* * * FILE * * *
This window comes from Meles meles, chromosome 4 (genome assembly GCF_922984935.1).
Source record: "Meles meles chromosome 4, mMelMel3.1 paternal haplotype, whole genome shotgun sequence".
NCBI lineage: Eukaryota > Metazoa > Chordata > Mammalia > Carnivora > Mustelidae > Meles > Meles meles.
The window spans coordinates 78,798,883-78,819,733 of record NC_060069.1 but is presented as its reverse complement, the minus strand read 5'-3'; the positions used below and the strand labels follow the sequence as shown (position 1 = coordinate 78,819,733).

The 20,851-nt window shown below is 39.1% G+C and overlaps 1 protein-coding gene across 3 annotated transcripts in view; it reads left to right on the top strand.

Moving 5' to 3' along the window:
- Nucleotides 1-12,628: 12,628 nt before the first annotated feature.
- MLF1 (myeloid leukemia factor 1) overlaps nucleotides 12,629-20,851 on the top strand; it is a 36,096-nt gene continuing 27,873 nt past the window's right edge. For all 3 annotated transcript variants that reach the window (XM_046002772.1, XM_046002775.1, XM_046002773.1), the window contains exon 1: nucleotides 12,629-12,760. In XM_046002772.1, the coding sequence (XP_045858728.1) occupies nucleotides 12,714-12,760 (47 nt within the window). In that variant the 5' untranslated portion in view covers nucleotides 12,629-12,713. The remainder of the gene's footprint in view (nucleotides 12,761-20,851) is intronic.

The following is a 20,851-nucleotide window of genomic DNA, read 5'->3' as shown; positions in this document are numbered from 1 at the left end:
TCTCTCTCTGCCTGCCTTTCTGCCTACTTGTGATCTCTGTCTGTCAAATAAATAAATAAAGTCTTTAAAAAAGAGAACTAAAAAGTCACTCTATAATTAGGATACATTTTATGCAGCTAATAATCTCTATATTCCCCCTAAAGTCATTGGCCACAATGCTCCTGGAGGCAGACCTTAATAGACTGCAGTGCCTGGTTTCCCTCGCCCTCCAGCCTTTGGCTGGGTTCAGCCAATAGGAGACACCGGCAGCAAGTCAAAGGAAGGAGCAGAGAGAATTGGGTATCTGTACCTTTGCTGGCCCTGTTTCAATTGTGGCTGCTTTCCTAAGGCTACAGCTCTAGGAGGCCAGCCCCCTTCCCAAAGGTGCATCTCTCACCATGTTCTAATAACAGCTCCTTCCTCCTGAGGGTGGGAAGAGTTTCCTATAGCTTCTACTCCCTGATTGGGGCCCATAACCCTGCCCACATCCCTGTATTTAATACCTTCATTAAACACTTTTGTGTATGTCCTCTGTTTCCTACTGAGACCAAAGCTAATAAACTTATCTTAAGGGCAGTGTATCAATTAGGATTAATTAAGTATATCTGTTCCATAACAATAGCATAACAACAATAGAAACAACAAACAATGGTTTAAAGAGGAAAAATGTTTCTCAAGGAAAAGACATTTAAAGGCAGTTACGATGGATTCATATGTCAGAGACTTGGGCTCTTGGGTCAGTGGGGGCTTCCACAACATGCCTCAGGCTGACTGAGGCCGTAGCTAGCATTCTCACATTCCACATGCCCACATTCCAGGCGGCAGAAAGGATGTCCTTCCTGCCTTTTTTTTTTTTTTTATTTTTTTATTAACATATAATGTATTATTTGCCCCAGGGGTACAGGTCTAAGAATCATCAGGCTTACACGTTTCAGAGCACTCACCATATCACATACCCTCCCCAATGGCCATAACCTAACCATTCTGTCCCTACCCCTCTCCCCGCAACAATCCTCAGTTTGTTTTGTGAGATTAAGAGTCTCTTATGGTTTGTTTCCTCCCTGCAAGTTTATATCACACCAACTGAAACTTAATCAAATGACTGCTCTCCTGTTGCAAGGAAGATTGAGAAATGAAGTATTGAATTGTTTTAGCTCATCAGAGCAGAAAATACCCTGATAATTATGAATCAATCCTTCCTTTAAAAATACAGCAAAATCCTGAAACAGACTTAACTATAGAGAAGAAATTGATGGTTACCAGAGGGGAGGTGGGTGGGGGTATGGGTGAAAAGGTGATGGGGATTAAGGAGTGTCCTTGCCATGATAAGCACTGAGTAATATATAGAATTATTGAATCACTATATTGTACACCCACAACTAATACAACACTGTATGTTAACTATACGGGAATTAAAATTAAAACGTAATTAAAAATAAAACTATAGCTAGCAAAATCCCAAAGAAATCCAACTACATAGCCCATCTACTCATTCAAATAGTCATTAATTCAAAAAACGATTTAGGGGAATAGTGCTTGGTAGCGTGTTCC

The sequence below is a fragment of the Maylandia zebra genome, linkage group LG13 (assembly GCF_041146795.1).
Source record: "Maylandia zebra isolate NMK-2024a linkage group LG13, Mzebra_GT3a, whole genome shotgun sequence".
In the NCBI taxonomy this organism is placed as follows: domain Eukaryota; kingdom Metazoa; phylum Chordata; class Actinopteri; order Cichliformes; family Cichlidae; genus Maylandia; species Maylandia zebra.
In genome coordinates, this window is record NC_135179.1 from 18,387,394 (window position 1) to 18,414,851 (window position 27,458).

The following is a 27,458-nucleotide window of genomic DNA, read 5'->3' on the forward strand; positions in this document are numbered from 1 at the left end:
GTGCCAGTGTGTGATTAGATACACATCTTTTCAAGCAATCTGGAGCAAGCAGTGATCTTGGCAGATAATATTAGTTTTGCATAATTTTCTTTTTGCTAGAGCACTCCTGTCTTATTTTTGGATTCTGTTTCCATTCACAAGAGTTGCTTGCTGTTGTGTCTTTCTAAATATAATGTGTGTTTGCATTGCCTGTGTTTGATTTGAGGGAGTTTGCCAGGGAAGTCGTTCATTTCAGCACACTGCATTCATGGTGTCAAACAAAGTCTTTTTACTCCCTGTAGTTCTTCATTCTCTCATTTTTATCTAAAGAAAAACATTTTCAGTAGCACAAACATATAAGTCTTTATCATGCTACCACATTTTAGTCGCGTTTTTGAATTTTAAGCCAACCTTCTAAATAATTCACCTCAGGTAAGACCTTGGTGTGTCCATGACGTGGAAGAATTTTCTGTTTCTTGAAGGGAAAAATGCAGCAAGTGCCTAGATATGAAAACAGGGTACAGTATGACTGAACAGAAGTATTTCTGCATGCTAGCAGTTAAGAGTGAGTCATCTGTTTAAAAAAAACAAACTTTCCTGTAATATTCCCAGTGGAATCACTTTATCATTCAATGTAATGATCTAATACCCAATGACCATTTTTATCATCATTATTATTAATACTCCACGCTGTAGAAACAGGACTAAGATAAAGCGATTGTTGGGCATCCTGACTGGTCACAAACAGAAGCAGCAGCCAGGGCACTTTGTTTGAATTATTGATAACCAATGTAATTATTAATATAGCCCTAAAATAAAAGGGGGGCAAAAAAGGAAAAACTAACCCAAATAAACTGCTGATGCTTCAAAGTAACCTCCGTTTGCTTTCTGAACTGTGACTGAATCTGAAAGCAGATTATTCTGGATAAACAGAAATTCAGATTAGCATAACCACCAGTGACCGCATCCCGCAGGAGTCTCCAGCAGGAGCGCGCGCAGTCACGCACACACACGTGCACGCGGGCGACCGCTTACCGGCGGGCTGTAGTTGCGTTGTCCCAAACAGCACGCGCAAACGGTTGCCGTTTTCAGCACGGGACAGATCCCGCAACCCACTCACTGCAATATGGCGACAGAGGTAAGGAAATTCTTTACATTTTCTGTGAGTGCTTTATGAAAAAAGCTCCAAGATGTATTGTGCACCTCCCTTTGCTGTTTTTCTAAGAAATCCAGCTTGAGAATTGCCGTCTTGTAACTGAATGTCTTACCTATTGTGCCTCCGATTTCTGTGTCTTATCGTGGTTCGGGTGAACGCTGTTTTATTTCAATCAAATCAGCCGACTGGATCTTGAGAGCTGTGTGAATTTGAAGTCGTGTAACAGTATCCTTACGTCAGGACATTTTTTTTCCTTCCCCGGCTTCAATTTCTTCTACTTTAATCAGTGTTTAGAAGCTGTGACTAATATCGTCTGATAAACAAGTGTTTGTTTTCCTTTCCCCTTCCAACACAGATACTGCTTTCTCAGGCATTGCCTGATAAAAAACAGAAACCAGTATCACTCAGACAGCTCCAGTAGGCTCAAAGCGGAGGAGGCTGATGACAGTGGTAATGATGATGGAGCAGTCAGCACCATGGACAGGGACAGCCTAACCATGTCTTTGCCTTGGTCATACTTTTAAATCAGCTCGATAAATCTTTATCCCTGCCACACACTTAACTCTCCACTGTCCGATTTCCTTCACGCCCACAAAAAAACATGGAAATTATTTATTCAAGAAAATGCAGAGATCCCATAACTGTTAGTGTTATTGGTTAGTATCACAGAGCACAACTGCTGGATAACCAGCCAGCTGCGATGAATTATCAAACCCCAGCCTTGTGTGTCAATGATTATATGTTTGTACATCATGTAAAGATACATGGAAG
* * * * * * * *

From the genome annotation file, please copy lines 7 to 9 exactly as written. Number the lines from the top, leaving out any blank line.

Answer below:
- Nucleotides 1-12,628: 12,628 nt before the first annotated feature.
- MLF1 (myeloid leukemia factor 1) overlaps nucleotides 12,629-20,851 on the top strand; it is a 36,096-nt gene continuing 27,873 nt past the window's right edge. For all 3 annotated transcript variants that reach the window (XM_046002772.1, XM_046002775.1, XM_046002773.1), the window contains exon 1: nucleotides 12,629-12,760. In XM_046002772.1, the coding sequence (XP_045858728.1) occupies nucleotides 12,714-12,760 (47 nt within the window). In that variant the 5' untranslated portion in view covers nucleotides 12,629-12,713. The remainder of the gene's footprint in view (nucleotides 12,761-20,851) is intronic.

The following is a 20,851-nucleotide window of genomic DNA, read 5'->3' as shown; positions in this document are numbered from 1 at the left end: